I want to preface this by saying upfront that this is not investment advice or an endorsement of any kind. It is only the story of a personal experience, for entertainment purposes only.
I've been interested in the EV space as an investor/trader for a while now. I've followed several YouTubers as they've commented on various EV stocks. The EV company NIO has been brought up from time to time. To me, there has seemed some question in the past about the company’s viability and long-term prospects. In recent months (OK even the past month) the stock has run up quite a bit. The company seems to be getting on a more sure footing.
I became interested in trying to cash in a bit on the upward trend. But instead, Andrew Left came along with his two cents and I made a bad choice. I not only lost what I'd hoped to gain, but also an additional amount beyond that. To understand what happened, a little explanation is needed for those not familiar with the options market. (Please note that this explanation is a little simplified and not meant to be instructive. It is for entertainment purposes only.)
Thursday, November 12, I decided to sell some cash covered puts on some shares of NIO ahead of the company's earnings report.
Simply put (OK, I know that sounds like a pun, but it's not on purpose), when you sell a put you make a promise, a contract, to buy a set number of shares at a set price on a set date and at the contract purchaser's discretion. The person purchasing the put has the right to exercise the put and thereby "force" you to buy the shares at the set price (the strike price) or they can just let the contract expire and do nothing.
It's easy to understand that if the agreed-upon strike price is lower than the current price upon the agreed date (the expiration date), the person who bought the contract will do nothing and simply let the contract (option) expire without forcing any action. No one would, for example, "make" someone purchase shares for $45 when they could sell them to someone else on the open market for $48. They'd simply let the option they'd purchased expire.
If, on the other hand, the going price for the shares is below the agreed strike price, it would make sense to exercise the option and see a quick profit. In other words, if the open market price on the expiration date is $42, the option purchaser could "force" the option seller to buy the shares for $45 and thus see a quick $3 a share profit.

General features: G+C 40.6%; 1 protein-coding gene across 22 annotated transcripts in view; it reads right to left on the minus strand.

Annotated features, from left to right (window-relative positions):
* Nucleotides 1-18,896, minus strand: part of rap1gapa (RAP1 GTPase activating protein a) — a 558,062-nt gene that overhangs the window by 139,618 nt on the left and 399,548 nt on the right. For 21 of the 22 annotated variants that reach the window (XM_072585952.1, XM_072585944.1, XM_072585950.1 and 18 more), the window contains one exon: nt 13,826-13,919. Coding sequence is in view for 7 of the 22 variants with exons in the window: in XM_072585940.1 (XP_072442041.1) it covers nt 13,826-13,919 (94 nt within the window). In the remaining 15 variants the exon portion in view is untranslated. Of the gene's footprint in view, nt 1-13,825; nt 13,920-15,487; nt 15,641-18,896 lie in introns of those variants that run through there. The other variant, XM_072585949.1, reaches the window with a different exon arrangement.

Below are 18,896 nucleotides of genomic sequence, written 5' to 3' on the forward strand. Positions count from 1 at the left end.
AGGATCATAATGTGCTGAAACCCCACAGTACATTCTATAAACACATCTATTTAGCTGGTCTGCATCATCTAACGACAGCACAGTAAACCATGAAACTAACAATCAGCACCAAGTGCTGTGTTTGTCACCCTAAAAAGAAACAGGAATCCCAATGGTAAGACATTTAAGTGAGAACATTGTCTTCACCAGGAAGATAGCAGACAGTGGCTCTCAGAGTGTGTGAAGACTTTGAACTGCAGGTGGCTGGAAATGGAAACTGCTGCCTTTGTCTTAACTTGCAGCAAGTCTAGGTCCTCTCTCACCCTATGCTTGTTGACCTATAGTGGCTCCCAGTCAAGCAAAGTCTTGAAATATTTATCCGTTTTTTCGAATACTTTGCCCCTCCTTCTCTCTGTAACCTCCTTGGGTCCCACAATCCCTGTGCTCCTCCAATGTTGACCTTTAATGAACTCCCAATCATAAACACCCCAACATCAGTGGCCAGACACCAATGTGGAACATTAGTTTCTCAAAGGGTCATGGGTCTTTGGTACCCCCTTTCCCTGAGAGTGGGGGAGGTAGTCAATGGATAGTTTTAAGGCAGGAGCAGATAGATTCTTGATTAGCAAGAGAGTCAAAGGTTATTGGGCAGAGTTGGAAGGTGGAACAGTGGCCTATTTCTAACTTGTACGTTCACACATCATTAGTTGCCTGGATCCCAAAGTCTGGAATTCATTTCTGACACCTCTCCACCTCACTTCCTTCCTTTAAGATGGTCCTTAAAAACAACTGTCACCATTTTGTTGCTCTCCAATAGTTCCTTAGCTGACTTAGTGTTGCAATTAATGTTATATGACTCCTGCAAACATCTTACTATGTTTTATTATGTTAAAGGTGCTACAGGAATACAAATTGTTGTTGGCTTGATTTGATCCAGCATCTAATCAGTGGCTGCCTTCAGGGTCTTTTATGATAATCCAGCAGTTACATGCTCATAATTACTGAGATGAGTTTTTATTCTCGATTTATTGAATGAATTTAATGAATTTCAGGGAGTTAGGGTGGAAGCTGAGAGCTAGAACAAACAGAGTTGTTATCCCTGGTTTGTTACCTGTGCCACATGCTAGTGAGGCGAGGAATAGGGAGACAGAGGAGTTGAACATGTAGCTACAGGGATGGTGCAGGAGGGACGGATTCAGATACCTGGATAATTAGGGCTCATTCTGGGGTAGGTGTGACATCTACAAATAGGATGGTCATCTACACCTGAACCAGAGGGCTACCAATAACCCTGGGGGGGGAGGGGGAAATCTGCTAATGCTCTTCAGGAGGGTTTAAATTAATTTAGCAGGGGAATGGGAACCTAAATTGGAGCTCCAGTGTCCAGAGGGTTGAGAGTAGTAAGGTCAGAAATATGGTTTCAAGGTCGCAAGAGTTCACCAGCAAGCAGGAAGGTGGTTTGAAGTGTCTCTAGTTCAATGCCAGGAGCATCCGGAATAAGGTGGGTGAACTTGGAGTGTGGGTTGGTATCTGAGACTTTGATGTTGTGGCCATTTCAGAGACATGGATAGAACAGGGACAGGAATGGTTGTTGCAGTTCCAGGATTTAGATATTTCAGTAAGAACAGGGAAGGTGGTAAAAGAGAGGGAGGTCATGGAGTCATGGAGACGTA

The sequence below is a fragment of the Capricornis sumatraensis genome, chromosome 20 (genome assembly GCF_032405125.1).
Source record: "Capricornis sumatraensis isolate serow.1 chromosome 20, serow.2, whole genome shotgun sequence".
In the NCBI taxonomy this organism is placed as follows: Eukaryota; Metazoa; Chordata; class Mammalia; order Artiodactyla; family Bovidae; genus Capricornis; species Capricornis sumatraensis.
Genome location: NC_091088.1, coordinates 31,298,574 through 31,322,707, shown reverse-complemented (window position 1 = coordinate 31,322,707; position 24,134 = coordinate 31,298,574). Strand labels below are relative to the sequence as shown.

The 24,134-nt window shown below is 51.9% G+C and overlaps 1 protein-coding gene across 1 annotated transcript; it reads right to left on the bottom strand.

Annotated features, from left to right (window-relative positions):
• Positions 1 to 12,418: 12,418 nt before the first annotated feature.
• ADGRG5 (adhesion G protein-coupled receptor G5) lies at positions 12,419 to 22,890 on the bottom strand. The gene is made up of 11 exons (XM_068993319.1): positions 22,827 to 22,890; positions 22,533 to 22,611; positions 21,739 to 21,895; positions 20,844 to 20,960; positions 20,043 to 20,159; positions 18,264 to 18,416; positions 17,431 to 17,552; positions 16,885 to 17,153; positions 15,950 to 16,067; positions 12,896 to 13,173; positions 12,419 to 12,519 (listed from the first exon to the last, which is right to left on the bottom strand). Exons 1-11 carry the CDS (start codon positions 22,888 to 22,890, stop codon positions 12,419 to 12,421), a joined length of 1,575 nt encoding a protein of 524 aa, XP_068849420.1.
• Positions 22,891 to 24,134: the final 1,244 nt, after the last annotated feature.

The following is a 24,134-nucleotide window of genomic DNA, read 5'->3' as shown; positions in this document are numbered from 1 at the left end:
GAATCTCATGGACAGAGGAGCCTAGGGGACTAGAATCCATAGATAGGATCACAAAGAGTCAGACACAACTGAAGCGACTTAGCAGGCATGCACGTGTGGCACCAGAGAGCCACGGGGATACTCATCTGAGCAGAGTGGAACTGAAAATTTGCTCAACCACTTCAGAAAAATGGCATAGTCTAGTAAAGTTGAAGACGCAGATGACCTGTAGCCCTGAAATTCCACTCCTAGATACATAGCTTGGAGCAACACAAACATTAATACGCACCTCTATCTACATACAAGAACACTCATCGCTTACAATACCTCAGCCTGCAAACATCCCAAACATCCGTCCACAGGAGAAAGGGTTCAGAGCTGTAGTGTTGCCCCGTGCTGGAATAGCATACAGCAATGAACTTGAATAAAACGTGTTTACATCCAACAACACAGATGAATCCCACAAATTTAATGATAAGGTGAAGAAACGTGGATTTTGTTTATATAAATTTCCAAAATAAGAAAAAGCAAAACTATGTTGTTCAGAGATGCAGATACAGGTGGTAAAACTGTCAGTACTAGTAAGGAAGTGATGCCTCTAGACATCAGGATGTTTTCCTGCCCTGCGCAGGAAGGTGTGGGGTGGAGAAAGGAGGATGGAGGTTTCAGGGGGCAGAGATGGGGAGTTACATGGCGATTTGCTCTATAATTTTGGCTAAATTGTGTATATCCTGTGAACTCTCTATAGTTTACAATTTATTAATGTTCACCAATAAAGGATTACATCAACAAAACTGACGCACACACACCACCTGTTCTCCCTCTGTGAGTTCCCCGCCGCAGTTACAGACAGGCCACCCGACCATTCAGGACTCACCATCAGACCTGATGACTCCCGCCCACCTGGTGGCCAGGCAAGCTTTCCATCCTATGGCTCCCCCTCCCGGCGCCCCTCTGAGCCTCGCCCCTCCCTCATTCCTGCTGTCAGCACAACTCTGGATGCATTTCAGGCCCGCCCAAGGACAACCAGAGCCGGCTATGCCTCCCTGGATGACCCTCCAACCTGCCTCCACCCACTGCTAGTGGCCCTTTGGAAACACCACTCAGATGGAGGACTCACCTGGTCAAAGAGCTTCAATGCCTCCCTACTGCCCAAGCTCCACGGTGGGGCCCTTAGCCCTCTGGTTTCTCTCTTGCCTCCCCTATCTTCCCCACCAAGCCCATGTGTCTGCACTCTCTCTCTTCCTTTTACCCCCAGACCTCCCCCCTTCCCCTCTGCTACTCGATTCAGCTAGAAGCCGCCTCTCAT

So, I sold some NIO put contracts on Thursday, November 12, for $3,000. They were set to expire on November 20. I anticipated (hoped) that the NIO share price would hold above my chosen strike price and I'd make a quick $3,000 in a little over a week. I knew I wouldn't participate in any upside in the share price (if there was any) but I was OK with that. I would have increased my cash balance by $3,000 and that sounded pretty good.
All seemed peachy and good Friday morning. The NIO stock price was rising. My confidence was swelling. Then entered Andrew Left and Citron Research. He poo-pooed the stock and things came tumbling down. At one point in the day, the stock had lost about 20% of its value. I began to question my decision.
What if Mr. Left was right? (OK, another unintentional pun). I could end up buying NIO stock for $10, or more, above the current price. That was not my original plan or intention. I'd be far better off getting out of the contract. So, on Monday I, well, I wouldn't say panicked, but made the decision that I came to regret. I purchased off-setting puts for $4,350 which canceled out my obligation.
By Wednesday, NIO had announced earnings. The company beat Wall Street estimates on both revenue and earnings. There was an initial pull back on the stock price, however, it eventually recovered and exceeded my selected strike price. If only I’d been more patient and waited.
Now I know that $4,350 isn't a lot of money to some people. But it's plenty to me. Besides any cash loss when doing trading can be a little discouraging.
I guess the lessons here are two-fold. First, if doing trading, you have to be OK with taking the risk and failing. It's said that we learn from failures. I guess that is at least partially true, even in this case. Second, so-called experts aren't always right. You have to, as Tom Nash says, "do your own research, blah, blah, blah".
My faith in the is not shaken. If anything, it's reinforced. While it may take much longer than many of us wish, we will eventually see plug-in vehicles parked up and down the streets where we live.